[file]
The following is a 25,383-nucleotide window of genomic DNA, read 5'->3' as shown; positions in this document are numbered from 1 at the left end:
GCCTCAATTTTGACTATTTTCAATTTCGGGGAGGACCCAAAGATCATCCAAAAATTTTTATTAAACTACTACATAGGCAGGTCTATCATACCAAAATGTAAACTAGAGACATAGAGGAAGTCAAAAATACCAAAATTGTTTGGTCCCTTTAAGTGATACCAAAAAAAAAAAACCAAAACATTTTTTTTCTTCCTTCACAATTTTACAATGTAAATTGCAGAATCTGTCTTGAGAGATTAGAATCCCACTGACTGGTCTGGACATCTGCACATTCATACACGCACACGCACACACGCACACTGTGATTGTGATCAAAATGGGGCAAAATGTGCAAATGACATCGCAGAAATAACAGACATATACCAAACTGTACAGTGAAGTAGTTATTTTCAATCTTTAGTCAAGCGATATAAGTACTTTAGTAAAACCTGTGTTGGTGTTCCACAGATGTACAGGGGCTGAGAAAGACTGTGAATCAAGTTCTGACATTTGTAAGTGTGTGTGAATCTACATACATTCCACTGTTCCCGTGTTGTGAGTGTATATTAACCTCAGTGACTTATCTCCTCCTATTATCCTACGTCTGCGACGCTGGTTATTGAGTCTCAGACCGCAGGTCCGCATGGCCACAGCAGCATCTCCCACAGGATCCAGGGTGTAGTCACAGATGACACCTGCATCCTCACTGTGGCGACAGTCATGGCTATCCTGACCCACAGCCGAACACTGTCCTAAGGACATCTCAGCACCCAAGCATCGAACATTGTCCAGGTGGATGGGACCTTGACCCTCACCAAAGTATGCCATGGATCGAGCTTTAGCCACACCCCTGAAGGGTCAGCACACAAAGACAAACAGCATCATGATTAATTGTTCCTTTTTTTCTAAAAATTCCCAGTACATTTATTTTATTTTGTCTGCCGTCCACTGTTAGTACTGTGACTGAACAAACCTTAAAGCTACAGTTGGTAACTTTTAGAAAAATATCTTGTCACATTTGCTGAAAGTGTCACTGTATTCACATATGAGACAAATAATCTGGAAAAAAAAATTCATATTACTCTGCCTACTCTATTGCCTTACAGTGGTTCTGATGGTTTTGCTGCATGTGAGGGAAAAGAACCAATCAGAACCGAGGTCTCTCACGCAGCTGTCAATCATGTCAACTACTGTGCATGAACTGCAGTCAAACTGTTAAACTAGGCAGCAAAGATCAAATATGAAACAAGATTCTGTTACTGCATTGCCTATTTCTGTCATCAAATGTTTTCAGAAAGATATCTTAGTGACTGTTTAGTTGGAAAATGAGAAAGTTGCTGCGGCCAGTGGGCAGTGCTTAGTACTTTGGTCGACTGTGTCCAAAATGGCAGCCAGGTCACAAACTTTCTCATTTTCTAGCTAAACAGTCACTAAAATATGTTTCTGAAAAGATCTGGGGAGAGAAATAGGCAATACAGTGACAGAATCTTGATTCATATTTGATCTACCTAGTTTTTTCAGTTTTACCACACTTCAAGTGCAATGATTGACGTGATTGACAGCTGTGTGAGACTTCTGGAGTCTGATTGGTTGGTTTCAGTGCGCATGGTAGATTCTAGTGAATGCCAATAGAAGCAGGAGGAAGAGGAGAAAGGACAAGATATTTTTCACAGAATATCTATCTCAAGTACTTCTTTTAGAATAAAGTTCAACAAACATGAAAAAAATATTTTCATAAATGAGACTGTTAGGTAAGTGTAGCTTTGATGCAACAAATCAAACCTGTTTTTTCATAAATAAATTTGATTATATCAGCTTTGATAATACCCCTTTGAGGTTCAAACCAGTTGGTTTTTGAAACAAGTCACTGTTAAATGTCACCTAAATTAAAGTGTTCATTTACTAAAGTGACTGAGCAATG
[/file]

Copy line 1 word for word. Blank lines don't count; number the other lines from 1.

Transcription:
The following is a 25,383-nucleotide window of genomic DNA, read 5'->3' as shown; positions in this document are numbered from 1 at the left end: